It has to be said that, in 2017, the turbulence in the Eurozone has not been economic or financial, but rather of a geopolitical nature. The crisis in Catalonia, Brexit negotiations and political elections coupled with a populist tide meant to shake-up the status quo has been a cause for distress that has, naturally, affected the stock markets.

All these are not one-time issues, but are likely to continue and persist in 2018 too. Will the stock markets be substantially affected by them, or have they developed an immunity to political troubles like in the US? This remains to be seen.

With respect to oil, it is expected to average $60/bbl, 10% higher than the 2017 average prices. The higher prices are due to higher global demand, supply restrictions in the energy market, hurricane-related stoppages in the US and financial disruptions in Venezuela among other factors. It is very likely that OPEC will extend the cuts of oil supply through mid-2019, helping keep the oil prices to these levels.

The expectations for 2018 are undoubtedly high. If it continues on the same path that it started, it may well be the best year in a very long time.

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Global Affairs

BP and Iraq Sign Development Deal for Kirkuk Oil Fields

 2 min read / 

BP Kirkuk deal

Iraqi Government and British energy giant BP have signed an agreement for the future development of the Kirkuk oil fields in Northern Iraq.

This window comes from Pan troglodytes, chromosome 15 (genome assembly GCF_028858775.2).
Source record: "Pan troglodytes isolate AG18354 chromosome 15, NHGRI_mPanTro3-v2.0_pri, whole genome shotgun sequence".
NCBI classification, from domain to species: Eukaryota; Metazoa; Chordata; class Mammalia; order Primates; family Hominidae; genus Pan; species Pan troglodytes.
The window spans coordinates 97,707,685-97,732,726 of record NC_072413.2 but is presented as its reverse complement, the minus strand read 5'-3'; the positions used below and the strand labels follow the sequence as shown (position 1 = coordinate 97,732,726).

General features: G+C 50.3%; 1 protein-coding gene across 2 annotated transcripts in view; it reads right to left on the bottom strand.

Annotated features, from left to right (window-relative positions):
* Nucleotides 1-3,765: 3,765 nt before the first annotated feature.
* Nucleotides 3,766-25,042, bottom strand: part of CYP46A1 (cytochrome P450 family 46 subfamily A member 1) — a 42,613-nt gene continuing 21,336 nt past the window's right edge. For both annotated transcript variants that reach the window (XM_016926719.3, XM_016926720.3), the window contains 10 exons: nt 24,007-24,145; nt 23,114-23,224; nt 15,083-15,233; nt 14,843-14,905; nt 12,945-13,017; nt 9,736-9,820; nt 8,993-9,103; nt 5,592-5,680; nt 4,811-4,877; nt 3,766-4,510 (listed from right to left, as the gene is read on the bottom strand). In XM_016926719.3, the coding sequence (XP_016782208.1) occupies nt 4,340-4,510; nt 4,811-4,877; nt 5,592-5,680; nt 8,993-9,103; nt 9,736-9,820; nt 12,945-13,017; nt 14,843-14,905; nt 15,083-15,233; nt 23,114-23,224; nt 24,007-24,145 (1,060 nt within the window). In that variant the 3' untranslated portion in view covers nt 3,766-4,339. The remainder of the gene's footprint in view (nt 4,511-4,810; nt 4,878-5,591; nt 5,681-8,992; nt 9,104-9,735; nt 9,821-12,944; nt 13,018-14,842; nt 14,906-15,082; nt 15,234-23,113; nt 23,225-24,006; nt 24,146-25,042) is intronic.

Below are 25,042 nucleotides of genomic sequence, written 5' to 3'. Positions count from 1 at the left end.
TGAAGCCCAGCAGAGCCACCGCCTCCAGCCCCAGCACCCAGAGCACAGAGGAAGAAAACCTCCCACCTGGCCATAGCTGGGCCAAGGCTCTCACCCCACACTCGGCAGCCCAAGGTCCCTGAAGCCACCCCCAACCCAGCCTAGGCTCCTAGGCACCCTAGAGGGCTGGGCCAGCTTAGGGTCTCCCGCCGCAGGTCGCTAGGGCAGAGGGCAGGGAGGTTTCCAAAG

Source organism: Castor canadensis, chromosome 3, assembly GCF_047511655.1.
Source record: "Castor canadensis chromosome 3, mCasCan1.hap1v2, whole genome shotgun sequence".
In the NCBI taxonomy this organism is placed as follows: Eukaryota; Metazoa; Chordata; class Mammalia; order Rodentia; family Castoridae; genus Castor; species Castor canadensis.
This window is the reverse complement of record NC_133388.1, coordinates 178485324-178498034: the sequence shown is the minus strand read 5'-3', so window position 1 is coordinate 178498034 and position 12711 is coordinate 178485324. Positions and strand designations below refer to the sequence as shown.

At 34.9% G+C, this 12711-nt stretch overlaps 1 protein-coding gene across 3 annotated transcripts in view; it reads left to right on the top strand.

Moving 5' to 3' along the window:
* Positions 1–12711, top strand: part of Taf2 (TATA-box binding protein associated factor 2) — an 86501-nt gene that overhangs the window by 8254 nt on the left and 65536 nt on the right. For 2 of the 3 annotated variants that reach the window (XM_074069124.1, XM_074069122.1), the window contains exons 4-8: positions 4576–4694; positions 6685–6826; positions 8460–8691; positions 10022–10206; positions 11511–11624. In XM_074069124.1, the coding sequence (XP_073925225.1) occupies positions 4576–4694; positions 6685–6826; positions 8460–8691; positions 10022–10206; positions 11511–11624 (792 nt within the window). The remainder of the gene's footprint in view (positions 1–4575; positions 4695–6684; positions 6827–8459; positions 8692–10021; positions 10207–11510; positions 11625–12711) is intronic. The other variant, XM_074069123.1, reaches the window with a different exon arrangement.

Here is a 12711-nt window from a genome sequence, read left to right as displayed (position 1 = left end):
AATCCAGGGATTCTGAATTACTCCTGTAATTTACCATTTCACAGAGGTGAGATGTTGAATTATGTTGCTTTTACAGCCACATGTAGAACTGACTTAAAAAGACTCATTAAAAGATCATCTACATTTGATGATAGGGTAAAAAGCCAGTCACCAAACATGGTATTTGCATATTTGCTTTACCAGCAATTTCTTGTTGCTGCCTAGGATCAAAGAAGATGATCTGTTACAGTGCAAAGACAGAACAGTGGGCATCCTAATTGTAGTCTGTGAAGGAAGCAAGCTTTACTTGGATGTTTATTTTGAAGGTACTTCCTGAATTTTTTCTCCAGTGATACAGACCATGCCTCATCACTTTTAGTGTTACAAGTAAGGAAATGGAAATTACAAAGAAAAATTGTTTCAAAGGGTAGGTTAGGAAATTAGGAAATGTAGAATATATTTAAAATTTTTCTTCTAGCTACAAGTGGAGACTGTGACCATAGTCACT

A statement on the Iraqi Oil Ministry’s website said the “memorandum of understanding” between the government and the London-based oil company would enable further development of the oil fields as well as “to open a new page of work” for the North Oil Company, a subsidiary of the Oil Ministry, on “solid foundations”.

BP Director, Michael Townsend, said the company would conduct the necessary surveys and prepare the required statistics.  He claims the company will increase production by 750,000 barrels of oil a day.

The Kirkuk Oil Field, discovered in 1927, is one of the largest oil fields in the world, producing half of Iraq’s oil exports, a reported million barrels a day. However, it has also been a wellspring for local instability: the fields had been seized in 2014 by the Kurdistan Regional Government, who piped oil across the Turkish border, a few hundred kilometres to the north. The fields were only retaken by government forces in October 2017.

Baghdad is attempting to reassert its authority throughout its provinces and according to Iraq’s Minister for Oil, Jahbar Ali al-Allaibi, Thursday’s announcement will “speed up the rehabilitation process”.

During the Saddam Hussein era, the fields suffered irrecoverable damage due to poor management. Excess production was reinjected back into the ground making Kirkuk’s oil thicker and therefore harder to extract.

On Wednesday al-Allaibi met with Britain’s ambassador, John Wilkes, where according to the ministry’s website, they talked about joint cooperation between the two countries in the oil and gas industry.

Keep reading |  2 min read

America

Trump’s Presidency and Russian Relationship: The Future

 4 min read / 

Trump Russia

Much has been contested about Donald J. Trump’s love affair with Russia. Questions deserve a thorough and honest investigation. As distasteful and risky it may be, the best outcome of the enquiry is accusations continue to swirl, Trump limps through three more years, and in 2020, he is crushed at the ballot box. The world moves on. If removed from office, odds are Trump whips his base into a frenzy. Only the height and duration of civil unrest is in question. A worse case is that Trump emerges emboldened, eager to settle Putin’s longstanding challenge.

Putin Mocks Trump

The competition is real. Putin’s economic and political dominance gnaws Trump. Putin knows this. So, he taunts the President and dares Trump to employ the same ruthless tactics he exploited to consolidate power and possibly become the world’s richest man. Since Trump only sees green, he took the bait. The race is on to be the world’s first trillionaire.